Military issues present and future occupy the front pages of several Sunday newspapers.
The Sunday Times concentrates on an interview with Foreign Secretary Lord Cameron in which he warns Iran must be sent “the clearest possible signal” that it will be held accountable for groups it backs, including the Houthi rebels targeted in the latest round of UK-US airstrikes on Saturday.
Future conflicts occupy The Sunday Telegraph, which focuses on a report by the Commons Defence Select Committee which warns the UK’s “increasingly overstretched” Armed Forces are in no position to fight a war.
The Sunday Express leads on the same report, saying Britain is “not equipped for all out war” while the Sunday People declares “we’re not ready to fight”.
Politics occupies the front of The Observer, which says Labour is planning a limited election manifesto as the party looks to make its policies “bombproof” against Conservative attacks.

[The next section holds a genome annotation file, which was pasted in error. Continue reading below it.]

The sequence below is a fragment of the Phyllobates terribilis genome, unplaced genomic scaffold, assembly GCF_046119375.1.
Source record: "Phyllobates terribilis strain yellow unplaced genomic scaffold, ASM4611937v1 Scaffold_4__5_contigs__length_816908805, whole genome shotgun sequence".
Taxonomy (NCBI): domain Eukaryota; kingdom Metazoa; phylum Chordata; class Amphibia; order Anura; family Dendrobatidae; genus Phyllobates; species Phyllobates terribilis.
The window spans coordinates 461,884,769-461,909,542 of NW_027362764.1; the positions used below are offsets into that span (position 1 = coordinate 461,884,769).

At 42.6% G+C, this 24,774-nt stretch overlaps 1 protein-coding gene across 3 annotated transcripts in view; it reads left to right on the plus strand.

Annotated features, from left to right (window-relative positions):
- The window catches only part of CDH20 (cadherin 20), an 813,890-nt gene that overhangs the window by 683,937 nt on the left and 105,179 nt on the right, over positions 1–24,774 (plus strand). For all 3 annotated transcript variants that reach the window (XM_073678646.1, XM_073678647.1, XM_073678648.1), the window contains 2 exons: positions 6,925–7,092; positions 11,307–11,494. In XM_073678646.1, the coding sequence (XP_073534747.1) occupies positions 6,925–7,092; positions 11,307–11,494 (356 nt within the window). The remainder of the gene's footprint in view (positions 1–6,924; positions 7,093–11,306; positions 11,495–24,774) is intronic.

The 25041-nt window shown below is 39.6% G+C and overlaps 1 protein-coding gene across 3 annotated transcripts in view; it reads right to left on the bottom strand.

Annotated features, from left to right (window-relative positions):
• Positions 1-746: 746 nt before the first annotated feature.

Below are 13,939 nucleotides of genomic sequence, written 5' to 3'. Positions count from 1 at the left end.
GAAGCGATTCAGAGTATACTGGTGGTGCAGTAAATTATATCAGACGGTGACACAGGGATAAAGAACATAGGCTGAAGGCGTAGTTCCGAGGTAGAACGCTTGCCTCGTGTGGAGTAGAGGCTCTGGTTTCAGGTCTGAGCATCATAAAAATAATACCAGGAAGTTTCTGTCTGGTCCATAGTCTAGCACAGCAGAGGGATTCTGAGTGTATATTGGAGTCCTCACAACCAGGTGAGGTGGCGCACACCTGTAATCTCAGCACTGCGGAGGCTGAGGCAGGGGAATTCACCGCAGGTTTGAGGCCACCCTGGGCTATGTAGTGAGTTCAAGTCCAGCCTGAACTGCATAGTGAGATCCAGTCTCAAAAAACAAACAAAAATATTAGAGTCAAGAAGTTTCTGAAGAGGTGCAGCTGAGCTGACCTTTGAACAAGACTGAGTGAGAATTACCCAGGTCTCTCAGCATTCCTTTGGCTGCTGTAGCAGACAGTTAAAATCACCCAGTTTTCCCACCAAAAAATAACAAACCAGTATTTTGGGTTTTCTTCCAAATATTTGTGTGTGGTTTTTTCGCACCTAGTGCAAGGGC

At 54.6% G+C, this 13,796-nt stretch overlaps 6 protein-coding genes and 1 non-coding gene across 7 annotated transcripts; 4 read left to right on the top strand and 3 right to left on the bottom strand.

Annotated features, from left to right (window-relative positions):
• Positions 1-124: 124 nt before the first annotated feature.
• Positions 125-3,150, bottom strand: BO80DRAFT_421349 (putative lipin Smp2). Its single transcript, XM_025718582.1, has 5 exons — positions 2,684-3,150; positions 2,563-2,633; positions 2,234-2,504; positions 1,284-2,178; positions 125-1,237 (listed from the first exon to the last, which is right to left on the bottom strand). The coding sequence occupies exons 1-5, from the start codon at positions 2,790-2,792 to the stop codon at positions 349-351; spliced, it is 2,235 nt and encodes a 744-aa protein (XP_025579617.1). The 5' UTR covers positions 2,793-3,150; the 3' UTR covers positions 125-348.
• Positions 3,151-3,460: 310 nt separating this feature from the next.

The Sunday Mirror turns its attention to the Tories and what it says is the latest “VIP lane scandal” involving a minister.
Figures which show a 50% rise in allegations of sexual harassment and assault against police officers in the last three years dominate the front of The Independent.
The Mail on Sunday says a BBC World Service editor was hired as a witness to help Somalians fight deportation cases.
Kate Garraway’s return to TV screens on Good Morning Britain, days after the funeral of her husband Derek Draper, is the focus of The Sun on Sunday.
And the Daily Star Sunday hears from comedian Paul Chuckle about the ghost which flushes his toilet during the night.